Advocacy allows physicians to participate in improving the health of populations, effectively working beyond the walls of the clinical environment. Because advocacy is a relatively new content area in medical education, there are few evidence-based approaches and a paucity of trained faculty—challenges shared by other emerging fields. The knowledge and skills required to practice population-based medicine via community or legislative engagement are in increasing demand.29 Specific to pediatrics, there is a pressing need to engage in advocacy, as child health disparities are increasing, and many of the challenges facing the health and well-being of children, such as obesity and exposure to violence, are deeply rooted in social and environmental contexts.30 The Collaborative was able to overcome many of the barriers of novel curriculum introduction through mentorship and by providing program faculty access to educational and financial resources.
The expansion of educational collaboratives focused on training in pediatric advocacy could be transformative. To our knowledge, this article is the first to describe an educational collaborative across multiple medical institutions as a strategic instrument for policy change. The Collaborative mobilized faculty and residents to act with a unified voice, bringing evidence to the health policy discussion on state-level legislation such as the State Children’s Health Insurance Program31 and support for poison control centers.32 Some of the success of this collaborative may be due to the fact that California is large, allowing all 13 programs to focus on one state legislative agenda in child health, producing considerable cohesion. This cohesion may not emerge in regional collaborations, and thus it may be difficult to generalize this experience to smaller states.
Even so, we believe that regional or interprofessional collaboratives could be developed to address pressing state or regional child health issues in other states. Indeed, the Collaborative’s program leaders have been approached by pediatric training programs in New Jersey and Ohio, requesting assistance with developing similar statewide collaboratives.33 A second collaborative, funded in 2011 by the Josiah Macy Jr. Foundation, links five national “coaches” who have expertise in community pediatrics and advocacy training with 10 pediatric training programs that have strong interest but need additional support to further develop pediatric advocacy training programs. The aim is for each “trainee” site to then reach out to and partner with other programs in the programs’ state or region, in a train-the-trainer model, thus expanding the network of physicians and programs active in community and policy engagement. The coalescence of this and other existing training programs nationally, under the leadership of overarching national pediatric organizations, could provide a novel and coherent voice to speak in the interest of improved child health.
Multi-Institutional Educational Collaboratives Are Beneficial
Our experience suggests that multi-institutional educational collaborations can be beneficial to faculty and programs, creating a supportive network for faculty and enhancing each individual program’s curricula. Given the rapidly changing landscape of medical education and increasing demands on faculty, collaborations may offer an effective mechanism with which to cultivate innovation and efficiently disseminate novel curricula.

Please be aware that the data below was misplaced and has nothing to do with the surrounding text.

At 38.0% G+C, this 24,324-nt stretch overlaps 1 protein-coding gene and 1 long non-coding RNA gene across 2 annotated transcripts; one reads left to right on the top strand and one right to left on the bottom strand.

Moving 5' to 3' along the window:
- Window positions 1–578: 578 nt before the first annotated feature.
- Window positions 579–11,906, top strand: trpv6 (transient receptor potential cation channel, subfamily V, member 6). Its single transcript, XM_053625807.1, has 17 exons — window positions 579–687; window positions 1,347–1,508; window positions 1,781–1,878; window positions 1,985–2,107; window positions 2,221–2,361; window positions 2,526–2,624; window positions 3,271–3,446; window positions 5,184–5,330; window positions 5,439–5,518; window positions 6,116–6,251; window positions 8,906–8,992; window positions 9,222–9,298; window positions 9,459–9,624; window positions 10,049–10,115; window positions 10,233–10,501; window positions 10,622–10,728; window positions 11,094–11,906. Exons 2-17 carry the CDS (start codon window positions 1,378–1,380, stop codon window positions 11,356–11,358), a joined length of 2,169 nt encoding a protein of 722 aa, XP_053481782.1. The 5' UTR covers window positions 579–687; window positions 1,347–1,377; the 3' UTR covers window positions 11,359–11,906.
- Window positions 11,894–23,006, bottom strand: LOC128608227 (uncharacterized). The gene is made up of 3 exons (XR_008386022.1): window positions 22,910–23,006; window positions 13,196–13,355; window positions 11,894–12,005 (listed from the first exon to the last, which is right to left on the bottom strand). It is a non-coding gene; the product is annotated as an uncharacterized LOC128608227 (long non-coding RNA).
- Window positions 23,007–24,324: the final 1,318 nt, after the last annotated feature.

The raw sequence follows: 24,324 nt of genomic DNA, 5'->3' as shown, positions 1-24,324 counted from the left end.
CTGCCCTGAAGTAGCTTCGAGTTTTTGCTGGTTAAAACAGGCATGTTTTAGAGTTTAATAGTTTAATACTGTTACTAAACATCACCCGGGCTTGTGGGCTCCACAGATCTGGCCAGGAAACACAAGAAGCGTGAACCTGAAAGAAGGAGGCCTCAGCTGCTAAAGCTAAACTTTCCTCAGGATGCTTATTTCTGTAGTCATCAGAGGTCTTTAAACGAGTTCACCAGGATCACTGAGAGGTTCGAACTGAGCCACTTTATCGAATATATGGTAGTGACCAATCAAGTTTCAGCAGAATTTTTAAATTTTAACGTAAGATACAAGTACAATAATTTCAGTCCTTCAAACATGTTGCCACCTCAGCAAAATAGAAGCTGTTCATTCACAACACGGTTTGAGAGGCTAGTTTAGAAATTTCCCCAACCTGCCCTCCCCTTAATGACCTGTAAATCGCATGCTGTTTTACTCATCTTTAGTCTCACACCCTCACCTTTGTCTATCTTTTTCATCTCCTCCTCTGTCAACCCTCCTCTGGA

Acknowledgments: The authors wish to thank the members of the California Collaborative for Community Pediatrics and Legislative Advocacy Training: Alexandra Roche, MD; Maria Tupas, MD, Children’s Hospital Orange County; Kelly Clancy, Children’s Hospital Los Angeles; Diane Halberg, MD, Children’s Hospital and Research Center Oakland; Marti Baum, MD, Loma Linda University Medical Center; Grant Christman, MD; Julie Noble, MD, Harbor UC Los Angeles Medical Center; Elizabeth Baca, MD, MPA; Janine Bruce, MPH, Stanford University School of Medicine; Kathleen Heilpern, MPH, Navy Medical Center San Diego; Elizabeth Miller, MD, Children’s Hospital of Pittsburgh, formerly UC Davis; Elizabeth Sterba, MS, UC Davis; Katherine Wu, MD; Lynn Hunt, MD, UC Irvine; Alice Kuo, MD, PhD; Victor Perez, MD, MPH; Alma Guerrero, MD, UC Los Angeles; Frank Silva; Ashley Maier, MSW, UC San Diego; Amy Whittle, MD, UC San Francisco. The authors also wish to thank Alec Swinburne, Thomas Mullen-Hevey, Ashley Lau, and Garrick Lee, research assistants associated with this work. The authors appreciate the critical review of Sarah Horwitz. Finally, none of this would have been undertaken without the intellectual insights and tremendous foresight of Ignatius Bau, former program officer at the California Endowment.
Other disclosures: The program described in this article was funded by the California Endowment.
Ethical approval: IRB approval was obtained from all participating institutions of the California Collaborative for Community Pediatrics and Legislative Advocacy Training: Children’s Hospital Los Angeles; Children’s Hospital of Orange County; Children’s Hospital and Research Center at Oakland; Kaiser Los Angeles; Loma Linda University; Navy Medical Center San Diego; Lucile Packard Children’s Hospital (Stanford); University of California, Davis; University of California, Irvine; University of California, Los Angeles; University of California, San Diego; University of California, San Francisco. Also from University of California, San Diego (UCSD) which includes trainees at UCSD and Navy Medical Center San Diego.
Disclaimer: The views expressed in this article are those of the authors and do not necessarily reflect the official policy or position of the Department of the Navy, Department of Defense, or the U.S. government.